Canada has recently released the Technical Standard for ELDs, and American carriers operating in that country will have to comply with its rules. The rule was adopted as law on June 12, but there will be a 24-month implementation period after which it will be fully enforceable, that is June 2021. During this period, each Canadian province and territory will to have to integrate the rules into their own regulations.
On May 9, 2017, FMCSA held a meeting to discuss in detail the technical specifications of ELDs. The main purpose of this meeting was to make sure that ELD manufacturers understand how to make ELDs that work as per federal regulations.
In that meeting, the FMCSA confirmed what many people have been fearing for a long time, i.e., cellular-based ELD systems are a compliance risk.
This is extremely important and can be the difference between being compliant and being non-compliant after the December 18, 2017, ELD mandate deadline. So make sure you are paying attention.
In this post, we explain:
- What are cellular-based ELD systems?
- What are Bluetooth-based ELD systems?
- What does FMCSA say about cellular-based ELDs?
- What should you do next?
One of the questions raised in the meeting was about the ELD’s connectivity with the e-log app in BYOD (bring your own device) based ELD systems.
As you know that an ELD (electronic logging device) is a hardware device connected to the vehicle’s ECM (engine control module) that records vehicle data. The recorded data has to be in sync with the driver’s mobile e-log app for the driver to stay compliant.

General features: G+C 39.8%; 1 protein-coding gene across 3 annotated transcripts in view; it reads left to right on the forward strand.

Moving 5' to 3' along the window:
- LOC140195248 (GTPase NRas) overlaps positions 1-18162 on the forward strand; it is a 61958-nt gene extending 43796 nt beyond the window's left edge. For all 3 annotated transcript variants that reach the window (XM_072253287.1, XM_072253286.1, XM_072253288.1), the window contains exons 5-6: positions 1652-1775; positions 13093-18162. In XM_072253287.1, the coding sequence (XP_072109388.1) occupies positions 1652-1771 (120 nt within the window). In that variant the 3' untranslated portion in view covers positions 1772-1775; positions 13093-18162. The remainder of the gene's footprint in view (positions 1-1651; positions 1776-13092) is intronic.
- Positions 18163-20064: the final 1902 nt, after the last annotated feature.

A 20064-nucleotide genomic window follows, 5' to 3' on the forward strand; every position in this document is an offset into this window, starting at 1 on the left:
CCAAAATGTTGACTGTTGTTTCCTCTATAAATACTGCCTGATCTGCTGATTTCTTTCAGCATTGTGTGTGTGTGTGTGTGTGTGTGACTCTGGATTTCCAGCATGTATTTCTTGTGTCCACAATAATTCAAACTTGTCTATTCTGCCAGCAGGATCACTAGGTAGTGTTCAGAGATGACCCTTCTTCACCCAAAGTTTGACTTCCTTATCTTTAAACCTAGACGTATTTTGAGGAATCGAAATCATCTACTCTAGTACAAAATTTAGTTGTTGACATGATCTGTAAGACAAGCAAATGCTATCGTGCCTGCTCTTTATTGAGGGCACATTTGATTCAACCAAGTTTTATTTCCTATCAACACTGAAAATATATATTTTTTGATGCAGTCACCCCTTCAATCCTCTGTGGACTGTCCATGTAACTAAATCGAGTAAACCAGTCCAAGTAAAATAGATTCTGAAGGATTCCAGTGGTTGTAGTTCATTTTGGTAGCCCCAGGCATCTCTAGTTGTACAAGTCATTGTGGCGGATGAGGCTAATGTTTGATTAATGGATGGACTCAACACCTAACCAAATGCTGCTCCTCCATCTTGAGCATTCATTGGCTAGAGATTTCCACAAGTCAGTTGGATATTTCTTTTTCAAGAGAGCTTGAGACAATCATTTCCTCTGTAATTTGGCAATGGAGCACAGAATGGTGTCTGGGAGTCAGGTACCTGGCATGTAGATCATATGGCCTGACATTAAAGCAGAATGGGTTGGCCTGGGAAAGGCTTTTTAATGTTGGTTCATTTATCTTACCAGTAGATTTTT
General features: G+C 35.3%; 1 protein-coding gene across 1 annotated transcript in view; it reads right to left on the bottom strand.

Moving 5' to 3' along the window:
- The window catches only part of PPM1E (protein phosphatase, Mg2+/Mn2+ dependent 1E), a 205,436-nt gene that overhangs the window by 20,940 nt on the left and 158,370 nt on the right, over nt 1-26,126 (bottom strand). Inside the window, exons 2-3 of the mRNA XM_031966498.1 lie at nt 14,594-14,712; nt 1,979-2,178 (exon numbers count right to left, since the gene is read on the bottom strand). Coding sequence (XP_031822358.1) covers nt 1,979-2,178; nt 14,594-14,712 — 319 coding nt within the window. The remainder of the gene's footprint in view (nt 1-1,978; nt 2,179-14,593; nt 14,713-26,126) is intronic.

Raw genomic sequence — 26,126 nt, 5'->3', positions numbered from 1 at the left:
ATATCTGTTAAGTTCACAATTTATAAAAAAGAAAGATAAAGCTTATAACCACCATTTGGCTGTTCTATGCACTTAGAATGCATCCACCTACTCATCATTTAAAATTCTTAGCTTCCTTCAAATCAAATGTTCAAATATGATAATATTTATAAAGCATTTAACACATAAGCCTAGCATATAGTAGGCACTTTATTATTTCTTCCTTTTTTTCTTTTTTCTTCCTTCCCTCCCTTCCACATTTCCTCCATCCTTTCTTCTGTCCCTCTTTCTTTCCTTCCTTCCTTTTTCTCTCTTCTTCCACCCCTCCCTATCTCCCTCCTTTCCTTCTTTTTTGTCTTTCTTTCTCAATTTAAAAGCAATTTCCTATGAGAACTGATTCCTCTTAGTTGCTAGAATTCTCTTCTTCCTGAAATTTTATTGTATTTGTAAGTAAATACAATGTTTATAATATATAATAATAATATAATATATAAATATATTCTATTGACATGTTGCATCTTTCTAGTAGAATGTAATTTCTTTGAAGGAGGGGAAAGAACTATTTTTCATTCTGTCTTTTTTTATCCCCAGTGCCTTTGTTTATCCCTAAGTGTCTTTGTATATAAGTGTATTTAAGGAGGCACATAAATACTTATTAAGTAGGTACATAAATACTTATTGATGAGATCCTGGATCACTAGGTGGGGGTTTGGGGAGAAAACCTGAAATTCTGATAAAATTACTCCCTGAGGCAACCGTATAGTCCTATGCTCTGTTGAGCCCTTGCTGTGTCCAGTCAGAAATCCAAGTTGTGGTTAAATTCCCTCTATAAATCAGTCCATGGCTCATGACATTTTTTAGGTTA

There are two ways ELDs relay data e-log app: via cellular networks or a Bluetooth connection. Let’s briefly define both these methods, so you have a better understanding of how this works.
What are Cellular-Based ELD Systems?
As you know that ELDs connect directly with the vehicle’s ECM (Engine Control Module) to record data. It then relays this data to the driver’s mobile device to keep logs updated.
Cellular-based ELD systems rely on cellular network and coverage for the transmission of that data between the electronic logging device and the driver’s mobile device.
In a cellular-based ELD system, the vehicle-connected electronic logging device has a built-in cellular connection. The ELD uses that cellular connection to connect to a cell tower and transmit that data to the driver’s smartphone or tablet.
So … Where’s the Problem?
The problem is that commercial truck drivers often have to operate in remote areas with spotty or absolutely no cellular coverage. In such a scenario, the engine-connected vehicle would not be able to transmit the data to the driver’s mobile device.
As a result, the logs will not be up to date, and the drivers will not be in compliance with the ELD requirements.
FMCSA Also Confirms the Dangers of Cellular-Based ELDs
As mentioned earlier, FMCSA has also confirmed the dangers of cellular-based ELDs in their recent meeting held on May 09, 2017.
Danielle Smith, the Transportation Specialist, Passenger Carrier Division, answered a question and shed some light on how cellular-based ELDs can’t be 100% reliable.
This is what she said:
“If your customer is operating out West, where there is very spotty coverage, they may need to understand that [their] device may not be able to populate the driver’s Record of Duty Status if they do not have that cellular connection.”
What’s Next for Fleets?
Long story short, why buy a cellular-based ELD system that would always be a compliant risk?
Instead, look for an ELD system that relies on Bluetooth or a direct cable connection to sync all the data between ELDs and drivers’ mobile devices. That way, drivers will always have up-to-date data, which would help them stay compliant 24×7, regardless of where they are.
As mentioned earlier, there are several popular ELD providers that are still using cellular-based ELD connections.